5 Ways to Sustain Your Daily CF Care While Camping

Going on a camping trip is a great way to relax and unplug from the daily grind, but when you have cystic fibrosis, unplugging requires some planning and strategy.

| 5 min read
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Amanda Henkes
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For adults with cystic fibrosis, it's easy to get trapped in your day-to-day routine because it's comfortable and allows for stress management via time management. I found myself less than enthusiastic to step out of my comfort zone and find an adventure because of the hassle of lugging all the necessary CF gear and medication along. In the year leading up to my 35th birthday, I vowed to rekindle my connection with the great outdoors. I found strategies to manage my care without sacrificing a rich and raw experience with nature.

Camping is gratifying to me because it connects me to the peace of nature. It also requires self-sufficiency and the mastery of certain skills to ensure that CF isn't an obstacle. There are many ways to camp with varying levels of the creature comforts of home. Based on budget and resources, I'm most experienced with camping in a tent at a designated camping area in a park, but the following strategies can be adapted across the range of camping styles from staying in a cabin or RV to roughing it off-grid on a backpacking adventure:

  1. Carefully pack and organize CF medications: I portion each morning and evening's medication doses into a travel pill organizer. (I take a bottle of my enzymes, because the amount I need and timing varies.) Because I also take lumacaftor/ivacaftor (Orkambi®), I pack pre-portioned fat-containing snacks (my current favorite is dark chocolate-covered almonds) with an Orkambi® blister pack and the necessary enzyme dose included in snack-sized bags.
  2. Make provisions for nebulizers and airway clearance: An important vow I made to myself in my early 20s was that I will not force myself to choose between doing something fun and doing my treatments. For camping it was vital to invest in the proper equipment, so my treatments could be as efficient as possible. I use a travel nebulizer compressor with a rechargeable battery that can also plug into my car or a standard outlet. I purchased an extra battery, so I can use it for 6-8 treatment sessions when both are fully charged. I also use a jet nebulizer because it's fast and compact. When camping I use an albuterol inhaler instead of my albuterol nebulizer to prevent wear on my travel compressor's motor and save batteries. For airway clearance, I use an oscillating positive expiratory pressure (PEP) device.
  3. Don't skimp on hygiene: Plan ahead so that you can sterilize your respiratory equipment. When I have access to electricity, I boil my nebulizers and PEP device in an electric kettle. Without electricity, I boil them in a pot over a campfire. Either way, I put the nebulizer pieces into a plastic steam basket to prevent them from touching the heating element or bottom of the metal pot. They can crack if they touch very hot metal. I use hand sanitizer generously before handling equipment after I have sterilized it.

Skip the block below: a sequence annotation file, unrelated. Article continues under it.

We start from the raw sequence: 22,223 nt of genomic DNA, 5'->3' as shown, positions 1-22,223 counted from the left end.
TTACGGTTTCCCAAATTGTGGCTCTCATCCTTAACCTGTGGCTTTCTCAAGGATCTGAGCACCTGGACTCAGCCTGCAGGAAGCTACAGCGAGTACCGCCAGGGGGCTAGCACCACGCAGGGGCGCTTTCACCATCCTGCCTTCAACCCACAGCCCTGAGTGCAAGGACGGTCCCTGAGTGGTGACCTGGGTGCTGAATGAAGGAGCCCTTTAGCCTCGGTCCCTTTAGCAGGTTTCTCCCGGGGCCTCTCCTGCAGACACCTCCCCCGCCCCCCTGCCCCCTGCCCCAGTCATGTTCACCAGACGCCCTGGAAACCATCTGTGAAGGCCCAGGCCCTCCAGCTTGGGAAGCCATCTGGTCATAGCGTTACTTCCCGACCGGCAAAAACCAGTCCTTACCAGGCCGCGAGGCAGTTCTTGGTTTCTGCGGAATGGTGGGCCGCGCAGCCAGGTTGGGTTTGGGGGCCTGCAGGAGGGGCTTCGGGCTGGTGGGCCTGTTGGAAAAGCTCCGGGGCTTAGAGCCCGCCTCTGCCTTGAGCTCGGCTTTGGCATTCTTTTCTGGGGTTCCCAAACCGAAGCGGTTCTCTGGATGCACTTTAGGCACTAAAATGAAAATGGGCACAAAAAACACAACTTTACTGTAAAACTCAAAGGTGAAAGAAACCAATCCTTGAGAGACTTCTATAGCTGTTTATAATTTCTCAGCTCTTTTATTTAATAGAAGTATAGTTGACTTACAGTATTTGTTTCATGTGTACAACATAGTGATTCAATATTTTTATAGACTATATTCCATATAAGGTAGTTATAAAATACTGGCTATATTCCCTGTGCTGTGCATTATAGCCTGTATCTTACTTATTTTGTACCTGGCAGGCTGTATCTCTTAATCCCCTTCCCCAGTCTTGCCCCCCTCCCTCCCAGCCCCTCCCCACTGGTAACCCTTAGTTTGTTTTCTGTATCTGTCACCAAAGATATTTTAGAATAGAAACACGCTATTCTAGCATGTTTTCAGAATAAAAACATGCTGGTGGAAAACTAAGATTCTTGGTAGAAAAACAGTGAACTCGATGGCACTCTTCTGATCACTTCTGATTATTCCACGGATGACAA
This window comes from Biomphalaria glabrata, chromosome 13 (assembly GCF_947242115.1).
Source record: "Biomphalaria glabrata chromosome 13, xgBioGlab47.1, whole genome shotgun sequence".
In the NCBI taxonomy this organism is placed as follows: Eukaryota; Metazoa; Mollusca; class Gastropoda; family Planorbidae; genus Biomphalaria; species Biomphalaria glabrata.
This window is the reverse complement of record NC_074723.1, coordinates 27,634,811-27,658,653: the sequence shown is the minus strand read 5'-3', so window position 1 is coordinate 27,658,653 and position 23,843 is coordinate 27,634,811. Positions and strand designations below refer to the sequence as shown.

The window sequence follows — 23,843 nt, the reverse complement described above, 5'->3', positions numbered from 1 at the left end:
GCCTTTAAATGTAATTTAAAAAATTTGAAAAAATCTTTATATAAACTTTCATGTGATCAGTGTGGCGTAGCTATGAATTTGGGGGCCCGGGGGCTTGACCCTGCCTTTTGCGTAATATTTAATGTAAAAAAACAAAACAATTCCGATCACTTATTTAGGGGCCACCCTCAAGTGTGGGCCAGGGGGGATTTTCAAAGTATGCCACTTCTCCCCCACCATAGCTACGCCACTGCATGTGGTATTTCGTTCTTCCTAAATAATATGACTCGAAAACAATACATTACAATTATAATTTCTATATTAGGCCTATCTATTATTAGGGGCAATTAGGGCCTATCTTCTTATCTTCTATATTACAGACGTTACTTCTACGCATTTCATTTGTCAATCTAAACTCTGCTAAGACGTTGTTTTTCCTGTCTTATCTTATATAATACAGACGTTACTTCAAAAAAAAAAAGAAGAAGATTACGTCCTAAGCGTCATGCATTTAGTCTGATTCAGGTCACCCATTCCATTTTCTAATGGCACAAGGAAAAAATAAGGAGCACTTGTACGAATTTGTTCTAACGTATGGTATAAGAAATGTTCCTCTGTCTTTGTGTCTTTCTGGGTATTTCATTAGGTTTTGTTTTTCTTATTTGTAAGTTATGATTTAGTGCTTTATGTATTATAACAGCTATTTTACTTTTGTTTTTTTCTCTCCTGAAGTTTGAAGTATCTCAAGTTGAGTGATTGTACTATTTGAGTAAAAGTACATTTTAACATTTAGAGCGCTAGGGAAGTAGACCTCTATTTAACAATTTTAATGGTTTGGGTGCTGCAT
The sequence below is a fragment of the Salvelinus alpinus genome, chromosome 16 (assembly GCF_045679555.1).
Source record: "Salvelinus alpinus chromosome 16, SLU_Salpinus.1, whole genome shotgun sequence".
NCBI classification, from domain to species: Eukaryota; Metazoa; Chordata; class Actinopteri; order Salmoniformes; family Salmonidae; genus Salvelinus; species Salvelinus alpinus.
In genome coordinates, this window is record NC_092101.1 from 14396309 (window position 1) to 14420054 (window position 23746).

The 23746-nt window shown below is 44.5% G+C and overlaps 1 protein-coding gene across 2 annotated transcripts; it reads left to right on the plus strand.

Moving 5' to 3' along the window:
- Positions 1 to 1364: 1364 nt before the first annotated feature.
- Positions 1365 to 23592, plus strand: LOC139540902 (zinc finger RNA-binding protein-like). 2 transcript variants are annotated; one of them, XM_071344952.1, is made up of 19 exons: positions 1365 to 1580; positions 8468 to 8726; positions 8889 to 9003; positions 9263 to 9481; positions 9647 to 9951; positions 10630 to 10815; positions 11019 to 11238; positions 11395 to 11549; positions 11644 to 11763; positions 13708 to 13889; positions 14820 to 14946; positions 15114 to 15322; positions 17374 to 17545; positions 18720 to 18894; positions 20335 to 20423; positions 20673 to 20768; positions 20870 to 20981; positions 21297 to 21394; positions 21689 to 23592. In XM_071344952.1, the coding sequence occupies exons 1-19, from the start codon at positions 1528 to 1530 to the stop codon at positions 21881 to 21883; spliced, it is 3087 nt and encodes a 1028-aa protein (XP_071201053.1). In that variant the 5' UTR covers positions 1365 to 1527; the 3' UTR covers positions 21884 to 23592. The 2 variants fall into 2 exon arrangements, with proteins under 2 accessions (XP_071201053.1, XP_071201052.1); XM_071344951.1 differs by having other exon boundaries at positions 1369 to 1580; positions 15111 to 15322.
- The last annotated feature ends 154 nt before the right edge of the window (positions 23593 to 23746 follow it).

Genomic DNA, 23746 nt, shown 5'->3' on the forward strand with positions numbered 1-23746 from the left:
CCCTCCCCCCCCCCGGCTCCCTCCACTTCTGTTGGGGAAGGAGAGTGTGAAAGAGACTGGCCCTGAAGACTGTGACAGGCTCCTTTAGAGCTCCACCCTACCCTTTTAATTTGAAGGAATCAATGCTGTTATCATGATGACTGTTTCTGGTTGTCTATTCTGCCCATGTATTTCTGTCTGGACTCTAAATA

4. Plan for CF needs based on weather and activities: Whether you are burning lots of calories from outdoor activities or need frequent snacks to manage your blood sugar, pack plenty of snacks. If it's warm or you are doing strenuous activities, you may need extra salt and sufficient water to deal with sweat-related dehydration. My favorite activity when camping is trail running, so I make sure to carry water, snacks, and something for rapid salt replacement in my backpack when I'm out on a trail. My go-to salt-replacement snacks lately have been pickles and soy sauce packets. Be extra-mindful of how much you may be sweating because dehydration can go from mild to severe very quickly in warm weather when you have CF.
  5. Bring a medication list and CF clinic contact information with you: You never know when you may require medical attention and need quick access to this information. If you're camping with someone else, make sure they know where to access this information. I wear an ID bracelet with emergency contact information when I'm doing outdoor activities and keep a medication list in my wallet.

Most importantly, make sure you relax and have fun! I've found with diligent planning before a camping trip, my CF needs are easy to manage and don't require an exorbitant amount of time. This is particularly important to me because camping is a vacation from my regular routine and a way to connect as authentically as possible to nature. I can't forego my CF needs altogether, so creating an efficient and streamlined routine for packing my gear and doing my treatments is essential to my experience.

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Amanda was diagnosed with CF at birth in 1981. She studied chemistry and Spanish at Southern Methodist University, and earned her Ph.D. in inorganic chemistry from Texas A&M University. Amanda works as a research scientist and enjoys trail running, hiking, and other outdoor activities in her free time. She lives and runs in Texas, and blogs at Please Pass the Salt. Follow Amanda on Instagram @mandyruns.

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This site contains general information about cystic fibrosis, as well as personal insight from the CF community. Opinions and experiences shared by members of our community, including but not limited to people with CF and their families, belong solely to the blog post author and do not represent those of the Cystic Fibrosis Foundation, unless explicitly stated. In addition, the site is not intended as a substitute for treatment advice from a medical professional. Consult your doctor before making any changes to your treatment.